Brazil’s Economic Policy Lurches Right

Free-market practices are put in place to fix the economy.

Brazil managed to pull off the Rio Summer Olympics and silence the naysayers. Now the country has a bigger act to manage—approve a painful austerity package to help bring on an economic rebound.

Michel Temer, the provisional president who was sworn in after Dilma Rousseff was impeached on Aug. 31, is aiming to halt the interventionist economic policies and fiscal recklessness pursued by Rousseff’s Workers’ Party. His economic team has won praise on Wall Street for formulating policy less like disastrous Venezuela and more in line with the region’s emerging-market darlings, Chile and Colombia. In Argentina, President Mauricio Macri has gained investor confidence by unwinding regressive economic policies, including currency controls, providing a model for Temer and his advisers as they struggle to lift Brazil from a two-year recession, its deepest on record. The country’s budget deficit as a share of gross domestic product is 10 percent, compared with 3 percent in 2013, the peak of the commodities boom.

“There is a shift toward neoliberal policies again. It is happening all over Latin America, with the exception of Venezuela, maybe Ecuador,” says Carlos Langoni, a former central bank governor who’s director of the Center for World Economy at the Getulio Vargas Foundation in Rio de Janeiro. “It is no longer an ideological choice. It’s a pragmatic matter. The state is broken; there are no funds for the state to lead this new stage of growth.”

While restarting an economy through spending cuts sounds counterintuitive, Brazil is in no position to execute a stimulus package after years of operating in the red. Brazil’s debt as a share of GDP reached 69 percent in June, up from 52 percent in 2011, when Rousseff first took office. Generous social benefits put in place by Rousseff’s party brought millions of Brazilians out of poverty. They also stoked inflation and left government coffers bare when the economy went into a downturn. Now the government needs to limit spending. Otherwise, Brazil will face a debt crisis similar to Greece’s, according to Dyogo Oliveira, interim minister of planning, development, and management.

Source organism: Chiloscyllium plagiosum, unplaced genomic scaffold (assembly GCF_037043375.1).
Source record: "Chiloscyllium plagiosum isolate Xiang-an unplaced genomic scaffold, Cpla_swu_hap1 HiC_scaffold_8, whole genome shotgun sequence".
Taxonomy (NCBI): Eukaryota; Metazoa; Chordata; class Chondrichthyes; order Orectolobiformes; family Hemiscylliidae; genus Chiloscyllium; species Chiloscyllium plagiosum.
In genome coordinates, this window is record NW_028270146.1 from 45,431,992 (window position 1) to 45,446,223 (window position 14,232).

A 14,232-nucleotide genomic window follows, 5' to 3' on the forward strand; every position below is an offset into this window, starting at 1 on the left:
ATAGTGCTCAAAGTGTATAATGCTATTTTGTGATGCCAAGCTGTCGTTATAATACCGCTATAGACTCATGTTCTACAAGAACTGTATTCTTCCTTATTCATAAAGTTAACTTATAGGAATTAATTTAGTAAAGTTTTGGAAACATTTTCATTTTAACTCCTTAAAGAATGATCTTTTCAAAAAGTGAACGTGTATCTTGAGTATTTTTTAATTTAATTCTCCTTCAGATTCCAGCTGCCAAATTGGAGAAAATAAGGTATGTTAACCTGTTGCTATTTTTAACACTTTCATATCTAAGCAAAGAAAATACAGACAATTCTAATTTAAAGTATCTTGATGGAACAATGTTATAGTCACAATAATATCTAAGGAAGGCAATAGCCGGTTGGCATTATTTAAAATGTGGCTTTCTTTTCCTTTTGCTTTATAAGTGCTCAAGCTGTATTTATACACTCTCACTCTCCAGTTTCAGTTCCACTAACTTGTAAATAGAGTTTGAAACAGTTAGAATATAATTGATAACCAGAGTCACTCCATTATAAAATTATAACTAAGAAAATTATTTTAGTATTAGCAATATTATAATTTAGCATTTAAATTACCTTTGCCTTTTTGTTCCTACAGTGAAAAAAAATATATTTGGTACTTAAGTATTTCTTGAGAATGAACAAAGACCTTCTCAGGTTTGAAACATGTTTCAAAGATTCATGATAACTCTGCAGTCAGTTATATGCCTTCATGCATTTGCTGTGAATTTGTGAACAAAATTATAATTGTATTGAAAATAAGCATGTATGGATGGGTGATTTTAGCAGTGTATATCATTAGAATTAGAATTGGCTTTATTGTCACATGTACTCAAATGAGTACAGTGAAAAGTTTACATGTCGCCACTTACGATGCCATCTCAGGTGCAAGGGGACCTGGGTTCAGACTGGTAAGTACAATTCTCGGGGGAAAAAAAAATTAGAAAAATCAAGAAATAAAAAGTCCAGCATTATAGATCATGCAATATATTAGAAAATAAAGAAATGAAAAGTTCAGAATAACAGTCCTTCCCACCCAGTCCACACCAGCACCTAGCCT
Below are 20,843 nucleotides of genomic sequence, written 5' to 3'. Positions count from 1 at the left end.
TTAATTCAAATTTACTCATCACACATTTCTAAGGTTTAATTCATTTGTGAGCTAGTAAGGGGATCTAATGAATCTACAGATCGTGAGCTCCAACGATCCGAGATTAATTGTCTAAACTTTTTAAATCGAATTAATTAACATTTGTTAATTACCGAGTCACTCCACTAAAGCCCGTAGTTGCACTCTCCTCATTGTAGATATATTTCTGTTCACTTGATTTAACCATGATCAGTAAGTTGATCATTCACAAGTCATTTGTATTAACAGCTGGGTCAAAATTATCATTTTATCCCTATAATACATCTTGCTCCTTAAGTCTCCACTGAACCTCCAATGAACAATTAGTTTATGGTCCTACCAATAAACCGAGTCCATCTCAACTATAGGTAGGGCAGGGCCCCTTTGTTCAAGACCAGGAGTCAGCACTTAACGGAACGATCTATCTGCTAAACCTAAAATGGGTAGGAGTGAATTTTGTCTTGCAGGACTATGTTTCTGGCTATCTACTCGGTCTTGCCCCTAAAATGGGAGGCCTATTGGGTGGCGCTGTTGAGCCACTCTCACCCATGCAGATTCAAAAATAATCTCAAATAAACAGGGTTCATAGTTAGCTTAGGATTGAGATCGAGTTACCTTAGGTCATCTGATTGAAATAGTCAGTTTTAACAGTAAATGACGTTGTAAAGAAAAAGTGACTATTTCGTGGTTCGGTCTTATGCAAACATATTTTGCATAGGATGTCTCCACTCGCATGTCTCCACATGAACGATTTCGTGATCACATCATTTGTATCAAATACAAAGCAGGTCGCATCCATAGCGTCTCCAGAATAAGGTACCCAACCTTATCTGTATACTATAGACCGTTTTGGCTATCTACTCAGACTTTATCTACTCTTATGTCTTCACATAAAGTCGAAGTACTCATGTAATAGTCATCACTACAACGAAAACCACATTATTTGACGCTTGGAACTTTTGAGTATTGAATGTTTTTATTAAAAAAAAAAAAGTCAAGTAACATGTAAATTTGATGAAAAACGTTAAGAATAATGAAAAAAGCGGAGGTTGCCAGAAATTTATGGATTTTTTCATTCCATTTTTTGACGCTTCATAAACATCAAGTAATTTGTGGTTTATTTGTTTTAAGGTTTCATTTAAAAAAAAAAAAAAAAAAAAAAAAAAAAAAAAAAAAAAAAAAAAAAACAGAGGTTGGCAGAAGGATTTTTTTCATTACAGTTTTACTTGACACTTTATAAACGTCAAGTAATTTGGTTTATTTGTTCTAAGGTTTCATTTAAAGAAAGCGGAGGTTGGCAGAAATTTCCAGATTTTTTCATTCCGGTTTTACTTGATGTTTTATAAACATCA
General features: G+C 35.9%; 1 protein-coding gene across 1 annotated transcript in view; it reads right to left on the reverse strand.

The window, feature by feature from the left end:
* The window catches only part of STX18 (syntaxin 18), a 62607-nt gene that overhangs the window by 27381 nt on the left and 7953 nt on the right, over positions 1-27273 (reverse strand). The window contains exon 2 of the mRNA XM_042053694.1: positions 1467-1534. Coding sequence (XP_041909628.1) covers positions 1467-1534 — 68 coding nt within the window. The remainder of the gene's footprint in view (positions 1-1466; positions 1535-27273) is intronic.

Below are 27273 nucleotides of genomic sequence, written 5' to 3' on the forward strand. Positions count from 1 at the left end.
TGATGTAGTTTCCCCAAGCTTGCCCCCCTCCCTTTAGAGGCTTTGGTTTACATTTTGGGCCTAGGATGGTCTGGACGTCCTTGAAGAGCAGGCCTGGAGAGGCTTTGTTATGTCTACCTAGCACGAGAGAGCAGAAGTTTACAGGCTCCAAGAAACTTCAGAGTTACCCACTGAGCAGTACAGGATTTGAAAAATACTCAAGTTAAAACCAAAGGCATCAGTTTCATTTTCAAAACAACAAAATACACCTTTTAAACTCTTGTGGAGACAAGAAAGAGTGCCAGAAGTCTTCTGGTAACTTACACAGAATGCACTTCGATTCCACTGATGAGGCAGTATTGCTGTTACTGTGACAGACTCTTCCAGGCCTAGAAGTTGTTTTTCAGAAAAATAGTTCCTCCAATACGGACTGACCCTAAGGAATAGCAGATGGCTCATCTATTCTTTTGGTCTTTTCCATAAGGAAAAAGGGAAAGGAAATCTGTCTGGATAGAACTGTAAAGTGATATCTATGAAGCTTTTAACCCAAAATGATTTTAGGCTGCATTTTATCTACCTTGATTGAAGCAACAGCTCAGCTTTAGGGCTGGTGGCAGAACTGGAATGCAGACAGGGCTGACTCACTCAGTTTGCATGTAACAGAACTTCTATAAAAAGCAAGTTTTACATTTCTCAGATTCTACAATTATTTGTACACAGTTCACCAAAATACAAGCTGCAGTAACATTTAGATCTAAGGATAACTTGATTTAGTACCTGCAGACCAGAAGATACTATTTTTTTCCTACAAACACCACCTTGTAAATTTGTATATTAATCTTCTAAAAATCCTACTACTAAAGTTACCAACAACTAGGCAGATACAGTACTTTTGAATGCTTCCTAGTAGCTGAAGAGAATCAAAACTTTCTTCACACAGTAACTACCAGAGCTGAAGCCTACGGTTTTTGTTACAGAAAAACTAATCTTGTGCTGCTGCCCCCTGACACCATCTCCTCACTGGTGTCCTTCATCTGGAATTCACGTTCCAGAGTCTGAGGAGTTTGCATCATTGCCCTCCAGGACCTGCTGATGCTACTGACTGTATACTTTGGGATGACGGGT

Confidence among Brazilian consumers and industry has been returning, as the worst of the recession passes, offering hope that the economy will follow in 2017. The Brazilian real is the world’s best-performing major currency this year, and the stock market recently touched its highest level since late 2014. Temer has appointed what many consider to be the most market-friendly economic team in Latin America. He wants to change the constitution to keep the budget at 2016 levels plus inflation. The word “privatization” is no longer taboo among policymakers.

The risk is that Temer’s political coalition will start to fray after achieving the common goal of removing Rousseff, leading to compromises and watered-down reforms. There’s no “clear support” in Congress to approve his agenda, says Samar Maziad, a senior analyst at ratings company Moody’s.

What happens in the coming few months will either set the stage for one of Temer’s advisers to win the presidency in 2018, or turn Brazilians leftward again. Temer, 75, has said he has no ambitions to join the campaign.